While self-regulatory standards only require companies to stop serving targeted ads to people who opt out, some of the ad networks named by Mayer had promised to go farther and stop tracking users who opted out. After his research came out, several of those companies changed their privacy policies to reflect that they continue to collect some data about people even after they opt out.
Last week, Mayer again caused a stir by reporting that one member of the Network Advertising Initiative, Epic Media Group, is using controversial "history-sniffing" techniques to see where Web users previously visited.
Today, Stanford post-doctoral fellow Arvind Narayanan posted an item that's likely to also spark debate in the online ad world. In the piece "There is no such thing as anonymous online tracking," Narayanan argues that information about people's Web activity can frequently be tied to their names.
"In the language of computer science, clickstreams -- browsing histories that companies collect -- are not anonymous at all; rather, they are pseudonymous," Narayanan writes.
Narayanan -- who previously published research showing that some Netflix users who posted reviews could be identified -- presents several scenarios showing how marketers and others can associate people's browsing behavior with their names. For instance, publishers can leak users' names via referrer headers; Facebook can track people's browsing activity when they visit sites with a "like" button.
Online marketers frequently say they have no interest in de-anonymizing clickstream data because advertisers generally don't want to market to just one specific person but rather to a particular segment of the population. But Narayanan raises the possibility that some companies deliberately convince people to reveal their identities in order to combine that information with clickstream data about their browsing behavior.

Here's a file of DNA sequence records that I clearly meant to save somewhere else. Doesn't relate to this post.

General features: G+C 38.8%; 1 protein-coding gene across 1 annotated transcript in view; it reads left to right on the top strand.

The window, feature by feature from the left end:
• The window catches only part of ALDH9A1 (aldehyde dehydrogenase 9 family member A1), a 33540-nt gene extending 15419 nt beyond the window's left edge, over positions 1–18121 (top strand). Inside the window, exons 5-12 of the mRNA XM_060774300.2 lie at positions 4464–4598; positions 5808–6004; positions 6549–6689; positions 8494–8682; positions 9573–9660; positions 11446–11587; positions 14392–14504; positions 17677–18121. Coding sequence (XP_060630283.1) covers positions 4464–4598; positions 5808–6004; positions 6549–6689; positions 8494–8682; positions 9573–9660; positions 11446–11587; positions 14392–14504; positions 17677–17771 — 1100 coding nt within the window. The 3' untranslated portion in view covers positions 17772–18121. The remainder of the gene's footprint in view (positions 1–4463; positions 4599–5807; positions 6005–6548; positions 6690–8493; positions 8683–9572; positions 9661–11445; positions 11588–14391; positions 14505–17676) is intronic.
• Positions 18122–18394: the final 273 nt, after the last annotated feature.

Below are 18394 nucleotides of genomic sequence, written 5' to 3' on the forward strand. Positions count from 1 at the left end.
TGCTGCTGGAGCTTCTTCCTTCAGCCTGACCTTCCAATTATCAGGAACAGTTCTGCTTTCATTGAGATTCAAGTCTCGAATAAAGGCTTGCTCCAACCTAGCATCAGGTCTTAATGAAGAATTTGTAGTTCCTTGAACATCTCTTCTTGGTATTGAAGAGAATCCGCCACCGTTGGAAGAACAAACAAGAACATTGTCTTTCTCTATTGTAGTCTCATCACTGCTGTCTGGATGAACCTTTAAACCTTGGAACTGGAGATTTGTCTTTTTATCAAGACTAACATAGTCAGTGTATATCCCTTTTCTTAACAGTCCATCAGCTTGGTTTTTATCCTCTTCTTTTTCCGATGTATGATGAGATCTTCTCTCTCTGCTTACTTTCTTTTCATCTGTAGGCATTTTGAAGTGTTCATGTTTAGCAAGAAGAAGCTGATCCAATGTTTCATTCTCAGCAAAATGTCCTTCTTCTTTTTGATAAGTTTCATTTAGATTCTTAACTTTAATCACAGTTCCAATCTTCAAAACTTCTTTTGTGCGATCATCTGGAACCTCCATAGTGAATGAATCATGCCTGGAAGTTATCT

"Ever seen one of those 'Win a free iPod!' surveys?" he asks. "The business model for many of these outfits, going by the euphemism 'lead-generation sites,' is to collect and sell your personal information."
He asserts that these companies are increasingly tying people's personal information with their browsing history. One way this can happen is if the survey site already has third-party cookies on other sites, and therefore can tie information given by users with clickstream data that's already been compiled.
He's not overtly calling for an end to online behavioral targeting, but says that companies should acknowledge that tracking isn't necessarily anonymous. "As a computer scientist, I find it unfortunate that the misconception is being peddled around in policy circles that non-collection of 'PII' [personally identifiable information] renders clickstreams safe to collect and store," he writes. "It's time we stopped accepting this excuse and started a more honest discussion of the privacy implications of online tracking."